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By Jessica Brown On 14 Nov, 2017 At 05:01 PM | Categorized As Featured, Interviews, PC Games, ROG News | With 0 Comments

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Penka Kouneva is an award-winning composer who recently scored the NASA exhibit “Heroes and Legends” at the Kennedy Space Center. She has also provided the soundtrack for The Mummy VR game, worked with composer Steve Jablonsky to score the Prince of Persia: Forgotten Sands soundtrack, and has been involved with various other game and film musical scores. Beyond that, she has put out her own albums such as The Woman Astronaut and the recent Rebirth of Id. Overall, Penka has worked on games, films, and other venues which have grossed over $15 Billion combined.

Penka was extremely courteous and was able to answer some of our questions we had for her.

Q: While critics often rave about visuals, graphic quality, and storytelling in video games, I often feel like they overlook another equally important pillar: audio (music and sound). Do you think music gets overlooked sometimes?

Penka Kouneva: Music works the best when it’s perceived subliminally. While engaged in gameplay or watching a film, music should not be too present or too distracting. There are moments where the music really needs to soar for us to experience an emotional payoff. I believe a great, impactful score that fits the aesthetics of the game will always get noticed – consider Bloodborne, Journey, Uncharted scores.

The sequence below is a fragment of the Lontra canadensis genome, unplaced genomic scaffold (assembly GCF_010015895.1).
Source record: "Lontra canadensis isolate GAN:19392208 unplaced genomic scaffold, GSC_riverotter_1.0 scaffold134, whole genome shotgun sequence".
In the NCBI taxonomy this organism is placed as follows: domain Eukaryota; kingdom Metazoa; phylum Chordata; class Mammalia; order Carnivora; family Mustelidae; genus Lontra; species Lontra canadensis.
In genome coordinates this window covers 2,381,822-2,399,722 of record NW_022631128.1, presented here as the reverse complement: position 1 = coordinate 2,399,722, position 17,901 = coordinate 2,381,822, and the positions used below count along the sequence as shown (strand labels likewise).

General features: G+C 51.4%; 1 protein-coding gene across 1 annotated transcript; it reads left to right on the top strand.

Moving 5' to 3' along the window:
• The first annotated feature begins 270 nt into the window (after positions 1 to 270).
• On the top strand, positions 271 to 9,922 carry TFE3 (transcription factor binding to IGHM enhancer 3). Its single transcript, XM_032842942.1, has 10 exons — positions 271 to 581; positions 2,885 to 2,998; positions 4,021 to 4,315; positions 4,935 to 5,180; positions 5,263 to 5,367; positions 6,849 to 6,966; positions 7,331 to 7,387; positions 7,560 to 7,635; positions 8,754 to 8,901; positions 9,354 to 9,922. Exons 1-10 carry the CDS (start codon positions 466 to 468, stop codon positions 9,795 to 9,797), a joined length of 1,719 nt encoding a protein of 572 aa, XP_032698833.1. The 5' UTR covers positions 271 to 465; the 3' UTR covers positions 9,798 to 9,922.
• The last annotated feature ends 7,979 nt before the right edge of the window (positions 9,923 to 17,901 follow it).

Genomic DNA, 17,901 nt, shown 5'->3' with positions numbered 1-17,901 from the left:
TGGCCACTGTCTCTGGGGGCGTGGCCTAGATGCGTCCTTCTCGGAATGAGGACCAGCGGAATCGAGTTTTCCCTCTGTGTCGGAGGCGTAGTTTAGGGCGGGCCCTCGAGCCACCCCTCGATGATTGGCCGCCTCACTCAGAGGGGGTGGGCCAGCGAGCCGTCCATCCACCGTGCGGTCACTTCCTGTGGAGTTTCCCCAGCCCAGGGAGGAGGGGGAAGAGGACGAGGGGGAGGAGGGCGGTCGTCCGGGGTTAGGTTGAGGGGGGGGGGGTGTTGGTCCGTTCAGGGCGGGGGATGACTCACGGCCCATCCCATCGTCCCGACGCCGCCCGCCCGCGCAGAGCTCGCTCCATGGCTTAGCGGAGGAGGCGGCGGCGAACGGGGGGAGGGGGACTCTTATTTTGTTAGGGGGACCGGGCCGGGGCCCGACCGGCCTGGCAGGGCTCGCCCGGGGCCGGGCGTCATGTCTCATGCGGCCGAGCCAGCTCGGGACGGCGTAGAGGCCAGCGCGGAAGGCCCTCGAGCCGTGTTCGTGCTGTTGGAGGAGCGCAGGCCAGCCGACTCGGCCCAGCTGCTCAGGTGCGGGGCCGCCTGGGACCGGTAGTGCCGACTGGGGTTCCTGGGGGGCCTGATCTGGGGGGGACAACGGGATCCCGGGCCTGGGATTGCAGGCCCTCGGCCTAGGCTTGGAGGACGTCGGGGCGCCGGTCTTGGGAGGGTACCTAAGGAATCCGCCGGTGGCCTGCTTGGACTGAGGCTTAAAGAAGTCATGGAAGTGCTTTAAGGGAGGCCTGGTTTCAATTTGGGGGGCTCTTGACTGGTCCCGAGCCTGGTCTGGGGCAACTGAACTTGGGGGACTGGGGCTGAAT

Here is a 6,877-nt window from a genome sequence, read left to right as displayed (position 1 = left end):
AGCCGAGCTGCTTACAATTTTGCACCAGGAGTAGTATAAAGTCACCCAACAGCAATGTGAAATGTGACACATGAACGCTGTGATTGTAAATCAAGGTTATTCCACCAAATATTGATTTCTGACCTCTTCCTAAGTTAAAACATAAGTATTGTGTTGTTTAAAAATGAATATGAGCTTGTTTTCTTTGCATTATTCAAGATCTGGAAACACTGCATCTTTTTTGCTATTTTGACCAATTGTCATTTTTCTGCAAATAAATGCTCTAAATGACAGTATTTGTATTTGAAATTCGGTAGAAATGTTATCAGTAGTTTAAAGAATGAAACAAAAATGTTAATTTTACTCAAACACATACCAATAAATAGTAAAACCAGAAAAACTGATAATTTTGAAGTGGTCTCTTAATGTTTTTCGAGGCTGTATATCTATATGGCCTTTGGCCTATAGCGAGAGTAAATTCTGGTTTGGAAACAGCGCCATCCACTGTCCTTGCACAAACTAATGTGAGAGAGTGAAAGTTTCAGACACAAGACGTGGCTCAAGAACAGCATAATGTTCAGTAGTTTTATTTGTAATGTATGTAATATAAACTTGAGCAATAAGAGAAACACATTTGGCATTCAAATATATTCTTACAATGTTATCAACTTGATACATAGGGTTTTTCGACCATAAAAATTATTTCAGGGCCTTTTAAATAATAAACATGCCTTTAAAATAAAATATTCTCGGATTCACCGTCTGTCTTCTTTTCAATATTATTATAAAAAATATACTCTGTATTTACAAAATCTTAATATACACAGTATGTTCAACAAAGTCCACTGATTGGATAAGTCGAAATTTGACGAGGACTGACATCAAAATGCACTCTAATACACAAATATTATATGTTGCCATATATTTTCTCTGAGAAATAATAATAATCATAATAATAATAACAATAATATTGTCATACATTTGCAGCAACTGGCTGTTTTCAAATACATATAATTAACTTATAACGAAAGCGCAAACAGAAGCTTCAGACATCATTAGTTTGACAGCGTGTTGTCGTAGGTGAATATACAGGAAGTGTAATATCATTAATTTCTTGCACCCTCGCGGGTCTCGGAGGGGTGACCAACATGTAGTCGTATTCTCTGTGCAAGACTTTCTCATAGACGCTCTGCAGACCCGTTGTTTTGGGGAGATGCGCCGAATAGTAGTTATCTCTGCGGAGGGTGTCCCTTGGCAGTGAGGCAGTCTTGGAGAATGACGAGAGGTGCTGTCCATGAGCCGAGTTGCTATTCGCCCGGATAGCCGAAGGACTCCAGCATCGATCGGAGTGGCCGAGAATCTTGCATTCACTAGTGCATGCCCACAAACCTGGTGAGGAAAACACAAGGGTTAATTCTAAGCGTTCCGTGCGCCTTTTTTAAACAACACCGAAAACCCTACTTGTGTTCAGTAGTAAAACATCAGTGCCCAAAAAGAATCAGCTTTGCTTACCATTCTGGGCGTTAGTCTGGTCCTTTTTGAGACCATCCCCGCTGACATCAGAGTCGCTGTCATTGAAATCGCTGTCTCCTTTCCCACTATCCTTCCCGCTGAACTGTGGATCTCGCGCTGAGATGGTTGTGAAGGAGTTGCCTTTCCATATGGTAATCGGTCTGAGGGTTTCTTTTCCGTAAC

Q: Over the years I’ve come to realize that a game’s soundtrack (or lack thereof) can make or break a game. In fact, there are a few games I think the soundtrack saves from being mediocre. Is this something that you have observed too?

Penka Kouneva: Yes, the music is a very powerful branding tool for the game. Games use music to set themselves apart from the competition. Music makes gameplay emotional and memorable. In every game I’ve ever played, I vividly remember its music, visual style and how the game made me feel playing it.

Q: When coming up with a musical score for a video game, what helps you find your inspiration to come up with appropriate themes?

Penka Kouneva: Conceptual conversations with the developers about their ideas. The vision of the developers. The characters and environments. The past history of the franchise. Music that my collaborators love. Challenges they have experienced in game development. The storytelling, the visual style, the maps. My job is to create a sonic world which the story will inhabit.

Q: I’ve wondered in the past if it would be harder to create a soundtrack for a game or movie vs. coming up with something completely original (such as a personal album)?

Penka Kouneva: When I compose a soundtrack, I collaborate with another artist – with their vision, their ideas and expectations. My music breathes life into their story. I love it! When I write my passion CDs, I work with my own original stories. Rebirth of Id is my third artist album (after The Woman Astronaut and A Warrior’s Odyssey). I returned to my formative inspirations (classical orchestral music and Minimalism) and blended them with innovative electronic arrangements. The album has a unique structure – four mini-soundtracks, each telling its own story. These artist CDs are my own private laboratory where I experiment with new sounds. They make me a better composer! The result is fantastic – these albums lead to bigger and better scoring jobs. The Woman Astronaut lead to scoring the $30 million NASA exhibit Heroes and Legends at the Kennedy Space Center that will live on for decades…